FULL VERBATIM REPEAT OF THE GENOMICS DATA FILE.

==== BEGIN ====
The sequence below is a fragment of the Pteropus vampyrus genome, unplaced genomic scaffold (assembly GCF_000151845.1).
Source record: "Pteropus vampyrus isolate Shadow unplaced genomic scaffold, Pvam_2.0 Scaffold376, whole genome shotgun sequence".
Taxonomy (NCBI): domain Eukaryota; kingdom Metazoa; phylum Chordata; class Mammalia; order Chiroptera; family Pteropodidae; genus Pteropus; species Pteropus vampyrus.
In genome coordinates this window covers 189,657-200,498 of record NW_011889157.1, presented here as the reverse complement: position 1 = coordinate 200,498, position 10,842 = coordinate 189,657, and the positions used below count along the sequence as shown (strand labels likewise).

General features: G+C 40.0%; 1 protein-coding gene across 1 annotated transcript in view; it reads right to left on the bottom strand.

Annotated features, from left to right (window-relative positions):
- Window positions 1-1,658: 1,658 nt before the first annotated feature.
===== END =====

The sequence below is a fragment of the Pteropus vampyrus genome, unplaced genomic scaffold (assembly GCF_000151845.1).
Source record: "Pteropus vampyrus isolate Shadow unplaced genomic scaffold, Pvam_2.0 Scaffold376, whole genome shotgun sequence".
Taxonomy (NCBI): domain Eukaryota; kingdom Metazoa; phylum Chordata; class Mammalia; order Chiroptera; family Pteropodidae; genus Pteropus; species Pteropus vampyrus.
In genome coordinates this window covers 189,657-200,498 of record NW_011889157.1, presented here as the reverse complement: position 1 = coordinate 200,498, position 10,842 = coordinate 189,657, and the positions used below count along the sequence as shown (strand labels likewise).

General features: G+C 40.0%; 1 protein-coding gene across 1 annotated transcript in view; it reads right to left on the bottom strand.

Annotated features, from left to right (window-relative positions):
- Window positions 1-1,658: 1,658 nt before the first annotated feature.